Exceptional dinosaur fossils reveal early origin of avian-style digestion
TLDR
Six gastric pellets attributable to the recently discovered Anchiornis suggest that a digestive system resembling that of modern birds was already present in basal members of the Paraves, a clade including troodontids, dromaeosaurids, and birds, and that the evolution of modern avian digestion may have been related to the appearance of aerial locomotion in this lineage.
A new basal bird from China with implications for morphological diversity in early birds
TLDR
Phylogenetic analyses indicate that Chongmingia zhengi is basal to the dominant Mesozoic avian clades Enantiornithes and Ornithuromorpha, and represents a new basal avialan lineage.
A Morphological Study of the First Known Piscivorous Enantiornithine Bird from the Early Cretaceous of China
TLDR
It is shown that this fish-eating enantiornithine bird from the Lower Cretaceous Jiufotang Formation of Liaoning Province, northeastern China represents a new taxon, Piscivorenantiornis inusitatus, gen. et sp.
The trophic habits of early birds
  • J. O’Connor
  • Environmental Science, Geography
    Palaeogeography, Palaeoclimatology, Palaeoecology
  • 2019
A new ornithurine from the Early Cretaceous of China sheds light on the evolution of early ecological and cranial diversity in birds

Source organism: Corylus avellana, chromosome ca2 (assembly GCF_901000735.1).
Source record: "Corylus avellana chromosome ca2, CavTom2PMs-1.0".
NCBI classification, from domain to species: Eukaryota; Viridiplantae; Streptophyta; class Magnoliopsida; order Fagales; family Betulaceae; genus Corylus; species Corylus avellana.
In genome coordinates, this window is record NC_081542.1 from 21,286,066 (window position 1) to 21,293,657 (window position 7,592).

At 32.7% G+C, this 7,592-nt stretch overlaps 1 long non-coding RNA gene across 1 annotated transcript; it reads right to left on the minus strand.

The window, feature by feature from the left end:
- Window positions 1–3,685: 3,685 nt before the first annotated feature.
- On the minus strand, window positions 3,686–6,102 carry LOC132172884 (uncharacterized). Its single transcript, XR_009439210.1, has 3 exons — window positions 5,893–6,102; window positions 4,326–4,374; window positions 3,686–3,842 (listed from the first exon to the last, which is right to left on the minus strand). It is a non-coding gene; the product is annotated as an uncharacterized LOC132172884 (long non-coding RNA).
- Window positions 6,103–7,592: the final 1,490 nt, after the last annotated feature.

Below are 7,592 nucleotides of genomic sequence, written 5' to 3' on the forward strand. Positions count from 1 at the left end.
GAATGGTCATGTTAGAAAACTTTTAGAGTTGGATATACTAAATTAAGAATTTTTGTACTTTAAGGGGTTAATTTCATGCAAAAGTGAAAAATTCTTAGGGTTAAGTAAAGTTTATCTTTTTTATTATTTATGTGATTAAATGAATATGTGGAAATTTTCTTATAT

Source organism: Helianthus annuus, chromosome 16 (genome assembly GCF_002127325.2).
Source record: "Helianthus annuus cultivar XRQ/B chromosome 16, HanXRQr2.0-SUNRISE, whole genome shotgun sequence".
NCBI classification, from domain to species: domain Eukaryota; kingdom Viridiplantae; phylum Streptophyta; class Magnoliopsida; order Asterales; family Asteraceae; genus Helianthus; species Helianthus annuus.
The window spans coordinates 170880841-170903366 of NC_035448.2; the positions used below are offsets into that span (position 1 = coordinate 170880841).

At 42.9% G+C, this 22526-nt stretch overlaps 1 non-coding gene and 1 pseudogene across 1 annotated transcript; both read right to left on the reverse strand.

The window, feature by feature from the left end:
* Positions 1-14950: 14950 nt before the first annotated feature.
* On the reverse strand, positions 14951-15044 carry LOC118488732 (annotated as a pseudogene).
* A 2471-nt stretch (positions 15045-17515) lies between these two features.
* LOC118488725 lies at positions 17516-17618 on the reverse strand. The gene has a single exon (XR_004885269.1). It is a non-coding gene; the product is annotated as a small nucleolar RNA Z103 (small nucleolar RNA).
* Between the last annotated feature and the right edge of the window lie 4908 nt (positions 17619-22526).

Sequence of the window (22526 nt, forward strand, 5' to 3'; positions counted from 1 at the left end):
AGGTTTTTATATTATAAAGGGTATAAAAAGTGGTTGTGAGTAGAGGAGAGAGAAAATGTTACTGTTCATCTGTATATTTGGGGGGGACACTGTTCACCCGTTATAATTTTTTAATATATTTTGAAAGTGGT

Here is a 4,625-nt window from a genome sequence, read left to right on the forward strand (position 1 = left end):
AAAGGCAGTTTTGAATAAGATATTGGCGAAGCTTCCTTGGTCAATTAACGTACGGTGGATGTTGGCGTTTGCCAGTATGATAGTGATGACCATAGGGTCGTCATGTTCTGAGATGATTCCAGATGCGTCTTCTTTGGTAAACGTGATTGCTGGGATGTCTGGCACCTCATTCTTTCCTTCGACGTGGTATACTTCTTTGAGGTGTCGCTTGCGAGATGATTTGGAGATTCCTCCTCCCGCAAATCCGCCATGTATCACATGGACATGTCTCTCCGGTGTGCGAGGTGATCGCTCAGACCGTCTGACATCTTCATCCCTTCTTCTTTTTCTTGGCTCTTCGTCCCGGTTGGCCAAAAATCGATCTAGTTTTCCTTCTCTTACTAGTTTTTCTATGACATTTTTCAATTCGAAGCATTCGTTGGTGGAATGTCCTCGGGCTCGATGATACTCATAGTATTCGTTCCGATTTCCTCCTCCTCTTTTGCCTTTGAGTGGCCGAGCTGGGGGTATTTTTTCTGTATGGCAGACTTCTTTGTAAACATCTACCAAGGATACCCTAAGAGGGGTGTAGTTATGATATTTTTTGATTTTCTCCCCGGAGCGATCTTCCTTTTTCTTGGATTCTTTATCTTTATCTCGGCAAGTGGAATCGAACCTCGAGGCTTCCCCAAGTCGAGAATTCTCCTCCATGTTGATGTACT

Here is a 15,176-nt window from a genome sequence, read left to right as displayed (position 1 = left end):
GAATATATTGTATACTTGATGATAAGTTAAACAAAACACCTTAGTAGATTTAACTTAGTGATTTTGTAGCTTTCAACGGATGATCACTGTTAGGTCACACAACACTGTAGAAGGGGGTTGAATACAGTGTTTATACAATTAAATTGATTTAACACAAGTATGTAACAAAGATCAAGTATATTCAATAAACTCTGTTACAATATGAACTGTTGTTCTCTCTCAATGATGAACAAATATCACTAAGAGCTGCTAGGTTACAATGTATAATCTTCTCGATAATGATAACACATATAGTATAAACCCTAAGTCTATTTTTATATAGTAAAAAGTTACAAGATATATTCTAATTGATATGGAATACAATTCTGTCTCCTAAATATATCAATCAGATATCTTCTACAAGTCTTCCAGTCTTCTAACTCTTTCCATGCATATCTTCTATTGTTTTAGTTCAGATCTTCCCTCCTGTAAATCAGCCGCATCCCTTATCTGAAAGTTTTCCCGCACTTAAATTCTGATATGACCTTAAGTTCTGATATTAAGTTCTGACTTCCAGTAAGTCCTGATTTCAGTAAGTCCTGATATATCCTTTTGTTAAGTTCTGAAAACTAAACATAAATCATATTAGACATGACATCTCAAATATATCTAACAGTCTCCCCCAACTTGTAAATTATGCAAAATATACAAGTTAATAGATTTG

TLDR
It is found that, consistent with a proposed developmental shift in cranial ontogeny late in avialan evolution, this elongate rostrum in Changzuiornis ahgmi is achieved through elongation of the maxilla while the premaxilla remains only a small part of rostral length.
Fossil evidence of avian crops from the Early Cretaceous of China
TLDR
Two Early Cretaceous birds, the basal ornithurine Hongshanornis and a basal avian Sapeornis, demonstrate that an essentially modern avian digestive system formed early in avian evolution.
A long-tailed, seed-eating bird from the Early Cretaceous of China
The lacustrine deposits of the Yixian and Jiufotang Formations in the Early Cretaceous Jehol Group in the western Liaoning area of northeast China are well known for preserving feathered dinosaurs,
...
...